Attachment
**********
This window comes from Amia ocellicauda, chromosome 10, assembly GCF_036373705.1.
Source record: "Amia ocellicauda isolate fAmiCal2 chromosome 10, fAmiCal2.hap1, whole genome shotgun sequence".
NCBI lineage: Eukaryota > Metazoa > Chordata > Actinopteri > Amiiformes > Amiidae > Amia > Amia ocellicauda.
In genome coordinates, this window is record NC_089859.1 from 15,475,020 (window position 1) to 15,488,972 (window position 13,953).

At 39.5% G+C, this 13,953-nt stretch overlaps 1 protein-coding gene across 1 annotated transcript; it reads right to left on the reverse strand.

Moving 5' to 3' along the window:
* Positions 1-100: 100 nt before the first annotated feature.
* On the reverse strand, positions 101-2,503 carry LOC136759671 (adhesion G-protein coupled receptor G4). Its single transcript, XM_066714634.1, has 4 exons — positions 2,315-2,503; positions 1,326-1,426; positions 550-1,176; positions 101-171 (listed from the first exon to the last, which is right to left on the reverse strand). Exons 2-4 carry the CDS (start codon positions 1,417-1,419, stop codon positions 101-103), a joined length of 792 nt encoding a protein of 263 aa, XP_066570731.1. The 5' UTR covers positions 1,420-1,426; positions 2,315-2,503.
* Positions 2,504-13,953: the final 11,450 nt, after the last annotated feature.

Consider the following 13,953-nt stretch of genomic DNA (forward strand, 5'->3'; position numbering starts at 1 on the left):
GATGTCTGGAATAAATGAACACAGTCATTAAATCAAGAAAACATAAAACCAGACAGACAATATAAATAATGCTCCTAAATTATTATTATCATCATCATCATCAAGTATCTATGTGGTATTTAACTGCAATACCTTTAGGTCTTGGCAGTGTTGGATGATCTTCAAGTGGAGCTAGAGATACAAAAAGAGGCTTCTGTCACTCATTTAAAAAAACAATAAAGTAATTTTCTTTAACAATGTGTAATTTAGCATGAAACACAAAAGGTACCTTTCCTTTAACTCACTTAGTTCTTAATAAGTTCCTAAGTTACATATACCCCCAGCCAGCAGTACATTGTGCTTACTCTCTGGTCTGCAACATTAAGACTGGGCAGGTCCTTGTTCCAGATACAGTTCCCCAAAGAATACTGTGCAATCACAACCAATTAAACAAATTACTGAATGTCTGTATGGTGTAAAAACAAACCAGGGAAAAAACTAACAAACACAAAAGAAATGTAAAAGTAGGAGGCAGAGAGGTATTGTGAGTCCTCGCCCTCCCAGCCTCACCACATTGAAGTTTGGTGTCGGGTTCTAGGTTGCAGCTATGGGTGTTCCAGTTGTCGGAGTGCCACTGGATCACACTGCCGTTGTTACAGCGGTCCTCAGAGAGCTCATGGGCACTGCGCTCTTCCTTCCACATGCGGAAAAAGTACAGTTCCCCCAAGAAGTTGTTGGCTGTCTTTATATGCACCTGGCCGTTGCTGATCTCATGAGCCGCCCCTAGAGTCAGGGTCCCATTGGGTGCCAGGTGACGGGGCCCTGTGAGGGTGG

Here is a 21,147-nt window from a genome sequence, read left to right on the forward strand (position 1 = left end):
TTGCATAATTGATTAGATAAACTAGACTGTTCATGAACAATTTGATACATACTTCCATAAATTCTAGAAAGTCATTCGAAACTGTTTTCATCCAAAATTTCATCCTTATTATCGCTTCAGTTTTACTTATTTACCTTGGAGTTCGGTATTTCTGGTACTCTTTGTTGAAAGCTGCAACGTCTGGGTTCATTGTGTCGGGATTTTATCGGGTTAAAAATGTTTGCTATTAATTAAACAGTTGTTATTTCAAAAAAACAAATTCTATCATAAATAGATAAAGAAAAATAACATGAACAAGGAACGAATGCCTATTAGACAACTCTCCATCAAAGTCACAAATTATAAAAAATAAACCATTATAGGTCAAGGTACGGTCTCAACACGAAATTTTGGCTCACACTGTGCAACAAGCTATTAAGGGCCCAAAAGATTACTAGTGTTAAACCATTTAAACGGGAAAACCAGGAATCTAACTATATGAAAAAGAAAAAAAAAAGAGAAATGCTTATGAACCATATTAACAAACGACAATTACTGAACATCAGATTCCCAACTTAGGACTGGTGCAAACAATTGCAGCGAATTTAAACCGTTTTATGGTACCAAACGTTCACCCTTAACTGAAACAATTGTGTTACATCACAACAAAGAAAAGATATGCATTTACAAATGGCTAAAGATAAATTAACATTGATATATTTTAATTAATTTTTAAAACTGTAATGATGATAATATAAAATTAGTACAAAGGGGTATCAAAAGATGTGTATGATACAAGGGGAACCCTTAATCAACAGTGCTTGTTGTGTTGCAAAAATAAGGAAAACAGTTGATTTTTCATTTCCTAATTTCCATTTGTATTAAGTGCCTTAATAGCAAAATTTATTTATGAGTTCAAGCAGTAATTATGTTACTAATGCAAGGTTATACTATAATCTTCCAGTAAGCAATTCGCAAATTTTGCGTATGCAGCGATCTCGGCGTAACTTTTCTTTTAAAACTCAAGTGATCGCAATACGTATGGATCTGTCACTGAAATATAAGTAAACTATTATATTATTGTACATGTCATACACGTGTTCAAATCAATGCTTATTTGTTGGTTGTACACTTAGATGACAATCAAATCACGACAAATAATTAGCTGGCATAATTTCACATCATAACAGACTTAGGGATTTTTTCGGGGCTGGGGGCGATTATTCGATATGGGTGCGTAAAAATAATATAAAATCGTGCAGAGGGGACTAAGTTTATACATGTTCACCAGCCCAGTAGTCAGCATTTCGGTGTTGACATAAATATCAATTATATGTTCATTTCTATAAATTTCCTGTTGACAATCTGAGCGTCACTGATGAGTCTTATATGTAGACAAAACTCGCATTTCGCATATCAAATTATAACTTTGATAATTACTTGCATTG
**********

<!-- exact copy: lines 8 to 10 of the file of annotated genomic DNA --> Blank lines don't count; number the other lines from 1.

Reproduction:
* On the reverse strand, positions 101-2,503 carry LOC136759671 (adhesion G-protein coupled receptor G4). Its single transcript, XM_066714634.1, has 4 exons — positions 2,315-2,503; positions 1,326-1,426; positions 550-1,176; positions 101-171 (listed from the first exon to the last, which is right to left on the reverse strand). Exons 2-4 carry the CDS (start codon positions 1,417-1,419, stop codon positions 101-103), a joined length of 792 nt encoding a protein of 263 aa, XP_066570731.1. The 5' UTR covers positions 1,420-1,426; positions 2,315-2,503.
* Positions 2,504-13,953: the final 11,450 nt, after the last annotated feature.

Consider the following 13,953-nt stretch of genomic DNA (forward strand, 5'->3'; position numbering starts at 1 on the left):